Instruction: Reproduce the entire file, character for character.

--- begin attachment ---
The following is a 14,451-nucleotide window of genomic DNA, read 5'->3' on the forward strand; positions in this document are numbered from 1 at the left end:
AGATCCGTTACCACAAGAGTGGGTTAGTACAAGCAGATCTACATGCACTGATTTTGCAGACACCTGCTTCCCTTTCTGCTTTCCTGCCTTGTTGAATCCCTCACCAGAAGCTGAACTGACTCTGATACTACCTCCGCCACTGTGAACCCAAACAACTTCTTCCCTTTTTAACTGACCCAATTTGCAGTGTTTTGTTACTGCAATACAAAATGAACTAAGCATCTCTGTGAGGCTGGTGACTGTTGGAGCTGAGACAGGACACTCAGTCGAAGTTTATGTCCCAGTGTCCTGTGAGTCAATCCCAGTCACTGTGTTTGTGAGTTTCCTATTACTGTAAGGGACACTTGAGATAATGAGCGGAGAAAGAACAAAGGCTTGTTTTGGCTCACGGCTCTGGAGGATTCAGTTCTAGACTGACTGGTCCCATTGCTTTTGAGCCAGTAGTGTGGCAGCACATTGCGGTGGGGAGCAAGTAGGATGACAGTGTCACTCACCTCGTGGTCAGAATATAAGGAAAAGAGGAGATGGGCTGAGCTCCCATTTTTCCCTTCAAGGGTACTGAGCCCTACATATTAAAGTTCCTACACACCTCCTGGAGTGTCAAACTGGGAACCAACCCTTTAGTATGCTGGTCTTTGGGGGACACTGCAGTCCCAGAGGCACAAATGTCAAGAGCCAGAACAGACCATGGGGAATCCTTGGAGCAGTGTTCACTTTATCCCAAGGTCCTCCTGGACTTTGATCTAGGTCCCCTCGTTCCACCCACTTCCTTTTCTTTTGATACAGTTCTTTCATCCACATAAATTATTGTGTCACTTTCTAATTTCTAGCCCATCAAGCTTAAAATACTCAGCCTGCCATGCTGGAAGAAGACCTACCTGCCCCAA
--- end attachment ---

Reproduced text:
The following is a 14,451-nucleotide window of genomic DNA, read 5'->3' on the forward strand; positions in this document are numbered from 1 at the left end:
AGATCCGTTACCACAAGAGTGGGTTAGTACAAGCAGATCTACATGCACTGATTTTGCAGACACCTGCTTCCCTTTCTGCTTTCCTGCCTTGTTGAATCCCTCACCAGAAGCTGAACTGACTCTGATACTACCTCCGCCACTGTGAACCCAAACAACTTCTTCCCTTTTTAACTGACCCAATTTGCAGTGTTTTGTTACTGCAATACAAAATGAACTAAGCATCTCTGTGAGGCTGGTGACTGTTGGAGCTGAGACAGGACACTCAGTCGAAGTTTATGTCCCAGTGTCCTGTGAGTCAATCCCAGTCACTGTGTTTGTGAGTTTCCTATTACTGTAAGGGACACTTGAGATAATGAGCGGAGAAAGAACAAAGGCTTGTTTTGGCTCACGGCTCTGGAGGATTCAGTTCTAGACTGACTGGTCCCATTGCTTTTGAGCCAGTAGTGTGGCAGCACATTGCGGTGGGGAGCAAGTAGGATGACAGTGTCACTCACCTCGTGGTCAGAATATAAGGAAAAGAGGAGATGGGCTGAGCTCCCATTTTTCCCTTCAAGGGTACTGAGCCCTACATATTAAAGTTCCTACACACCTCCTGGAGTGTCAAACTGGGAACCAACCCTTTAGTATGCTGGTCTTTGGGGGACACTGCAGTCCCAGAGGCACAAATGTCAAGAGCCAGAACAGACCATGGGGAATCCTTGGAGCAGTGTTCACTTTATCCCAAGGTCCTCCTGGACTTTGATCTAGGTCCCCTCGTTCCACCCACTTCCTTTTCTTTTGATACAGTTCTTTCATCCACATAAATTATTGTGTCACTTTCTAATTTCTAGCCCATCAAGCTTAAAATACTCAGCCTGCCATGCTGGAAGAAGACCTACCTGCCCCAA